Washington International Law Journal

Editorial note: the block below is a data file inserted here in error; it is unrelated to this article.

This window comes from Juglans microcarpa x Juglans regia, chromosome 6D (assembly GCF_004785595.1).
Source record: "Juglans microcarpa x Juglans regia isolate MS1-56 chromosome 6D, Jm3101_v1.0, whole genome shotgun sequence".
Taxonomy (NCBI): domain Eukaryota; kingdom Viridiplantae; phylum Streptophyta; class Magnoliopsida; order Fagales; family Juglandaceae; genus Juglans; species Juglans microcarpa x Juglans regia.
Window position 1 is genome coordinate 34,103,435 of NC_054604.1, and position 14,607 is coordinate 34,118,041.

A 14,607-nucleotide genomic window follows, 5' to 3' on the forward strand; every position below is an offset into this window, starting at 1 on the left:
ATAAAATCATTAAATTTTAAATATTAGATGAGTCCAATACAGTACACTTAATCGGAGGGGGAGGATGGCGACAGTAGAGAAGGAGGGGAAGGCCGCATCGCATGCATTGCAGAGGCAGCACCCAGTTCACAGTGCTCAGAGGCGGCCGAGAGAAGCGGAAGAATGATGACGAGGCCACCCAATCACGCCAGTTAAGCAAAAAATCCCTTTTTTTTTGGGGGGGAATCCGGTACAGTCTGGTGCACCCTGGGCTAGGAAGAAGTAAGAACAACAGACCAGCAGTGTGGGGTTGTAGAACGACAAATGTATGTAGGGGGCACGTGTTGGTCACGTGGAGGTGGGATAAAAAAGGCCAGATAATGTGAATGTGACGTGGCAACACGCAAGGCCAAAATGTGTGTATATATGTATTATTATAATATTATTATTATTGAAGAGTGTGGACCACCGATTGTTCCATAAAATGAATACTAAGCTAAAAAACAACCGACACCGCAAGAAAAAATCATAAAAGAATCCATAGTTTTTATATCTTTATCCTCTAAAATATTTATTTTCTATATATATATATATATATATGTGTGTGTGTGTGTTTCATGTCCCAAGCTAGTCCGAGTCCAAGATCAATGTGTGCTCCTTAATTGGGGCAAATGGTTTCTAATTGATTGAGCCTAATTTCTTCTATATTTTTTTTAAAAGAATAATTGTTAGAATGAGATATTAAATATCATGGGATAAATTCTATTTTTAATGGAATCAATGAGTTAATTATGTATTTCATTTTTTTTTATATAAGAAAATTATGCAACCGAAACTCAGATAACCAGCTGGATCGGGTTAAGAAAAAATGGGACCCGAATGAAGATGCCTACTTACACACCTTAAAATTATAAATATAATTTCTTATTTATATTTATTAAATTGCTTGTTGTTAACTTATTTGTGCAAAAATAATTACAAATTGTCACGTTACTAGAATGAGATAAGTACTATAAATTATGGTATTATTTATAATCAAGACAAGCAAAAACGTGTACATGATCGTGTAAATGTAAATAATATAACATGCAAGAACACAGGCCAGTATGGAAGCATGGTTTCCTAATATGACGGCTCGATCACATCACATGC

Hong Kong’s long standing commitment to media and press freedom came under question when the Broadcasting Authority issued a ruling against a television show about same-sex couples. In deciding Cho Man Kit v. Broadcasting Authority, the Court of First Instance affirmed that sexual orientation must be afforded freedom of expression in public broadcasting. However, the Court found that the Broadcasting Authority had lawfully ruled that the show be excluded from family viewing hours. Though the opinion was in many ways a legal victory for homosexuals in Hong Kong, this Comment argues that the family viewing hours ruling undermines the cornerstone principle of equality in Hong Kong society. In its analysis, the Court misconstrued the “sex and nudity” provision of the Broadcasting Authority Code of Practice in a discriminatory manner such that homosexuality was hypersexualized. In addition, the Court used a legally insufficient proportionality test to analyze the family viewing hours provision in defiance of both legal precedent and Hong Kong public policy. For this reason, the second half of the Court’s opinion is infused with the very discrimination the Court sought to prevent.

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